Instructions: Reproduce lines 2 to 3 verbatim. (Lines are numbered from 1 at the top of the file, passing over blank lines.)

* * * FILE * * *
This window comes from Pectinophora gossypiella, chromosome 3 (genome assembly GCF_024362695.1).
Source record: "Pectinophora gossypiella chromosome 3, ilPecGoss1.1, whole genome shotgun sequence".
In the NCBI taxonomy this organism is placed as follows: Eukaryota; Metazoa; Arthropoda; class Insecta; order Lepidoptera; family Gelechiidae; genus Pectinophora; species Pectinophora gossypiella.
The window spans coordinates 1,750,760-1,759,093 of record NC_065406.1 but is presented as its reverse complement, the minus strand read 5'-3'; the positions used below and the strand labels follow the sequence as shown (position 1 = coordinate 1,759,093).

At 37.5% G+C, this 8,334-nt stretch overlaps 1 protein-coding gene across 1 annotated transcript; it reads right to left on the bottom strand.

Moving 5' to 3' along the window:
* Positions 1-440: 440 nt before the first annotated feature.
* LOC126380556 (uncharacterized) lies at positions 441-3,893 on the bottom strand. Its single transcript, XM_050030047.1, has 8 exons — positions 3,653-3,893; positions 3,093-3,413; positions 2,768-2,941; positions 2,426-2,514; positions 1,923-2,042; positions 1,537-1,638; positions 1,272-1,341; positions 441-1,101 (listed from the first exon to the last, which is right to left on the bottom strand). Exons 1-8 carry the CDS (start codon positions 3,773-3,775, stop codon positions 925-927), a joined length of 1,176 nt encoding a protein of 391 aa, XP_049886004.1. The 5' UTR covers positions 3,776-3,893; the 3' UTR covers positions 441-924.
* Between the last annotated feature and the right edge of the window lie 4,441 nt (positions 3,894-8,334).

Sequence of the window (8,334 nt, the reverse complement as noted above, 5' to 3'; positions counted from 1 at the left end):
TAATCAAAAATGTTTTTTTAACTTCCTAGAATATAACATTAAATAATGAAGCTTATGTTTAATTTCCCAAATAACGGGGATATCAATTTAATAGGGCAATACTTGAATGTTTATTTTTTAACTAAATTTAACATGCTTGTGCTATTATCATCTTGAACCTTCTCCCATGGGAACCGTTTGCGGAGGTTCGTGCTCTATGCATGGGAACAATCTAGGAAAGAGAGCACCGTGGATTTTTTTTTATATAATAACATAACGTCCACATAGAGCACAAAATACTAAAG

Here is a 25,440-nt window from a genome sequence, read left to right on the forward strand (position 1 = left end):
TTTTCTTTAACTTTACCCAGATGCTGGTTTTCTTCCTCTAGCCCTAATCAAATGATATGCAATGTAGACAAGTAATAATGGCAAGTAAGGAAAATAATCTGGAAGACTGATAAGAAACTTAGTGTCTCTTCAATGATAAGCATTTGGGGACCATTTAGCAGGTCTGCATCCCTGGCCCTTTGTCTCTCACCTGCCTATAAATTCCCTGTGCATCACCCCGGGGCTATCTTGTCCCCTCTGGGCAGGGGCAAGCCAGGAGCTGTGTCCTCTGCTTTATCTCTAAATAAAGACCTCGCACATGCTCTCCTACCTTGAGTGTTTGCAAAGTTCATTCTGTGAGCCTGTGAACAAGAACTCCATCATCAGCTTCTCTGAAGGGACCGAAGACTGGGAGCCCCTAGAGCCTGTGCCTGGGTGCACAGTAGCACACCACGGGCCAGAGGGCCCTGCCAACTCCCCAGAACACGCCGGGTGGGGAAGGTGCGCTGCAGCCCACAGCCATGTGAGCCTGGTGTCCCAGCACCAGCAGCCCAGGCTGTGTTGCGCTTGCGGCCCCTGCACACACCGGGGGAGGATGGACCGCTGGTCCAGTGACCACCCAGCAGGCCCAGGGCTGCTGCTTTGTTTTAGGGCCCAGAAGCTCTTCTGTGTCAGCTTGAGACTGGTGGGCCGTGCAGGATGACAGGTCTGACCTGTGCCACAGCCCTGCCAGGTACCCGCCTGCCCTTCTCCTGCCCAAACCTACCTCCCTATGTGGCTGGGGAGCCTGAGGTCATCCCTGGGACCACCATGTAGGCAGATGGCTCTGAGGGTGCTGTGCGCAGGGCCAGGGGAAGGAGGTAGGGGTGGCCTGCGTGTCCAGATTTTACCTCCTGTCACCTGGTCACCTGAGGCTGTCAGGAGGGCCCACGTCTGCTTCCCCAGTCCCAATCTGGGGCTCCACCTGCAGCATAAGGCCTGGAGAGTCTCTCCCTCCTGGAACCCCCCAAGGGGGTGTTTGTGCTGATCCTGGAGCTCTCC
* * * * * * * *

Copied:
Source record: "Pectinophora gossypiella chromosome 3, ilPecGoss1.1, whole genome shotgun sequence".
In the NCBI taxonomy this organism is placed as follows: Eukaryota; Metazoa; Arthropoda; class Insecta; order Lepidoptera; family Gelechiidae; genus Pectinophora; species Pectinophora gossypiella.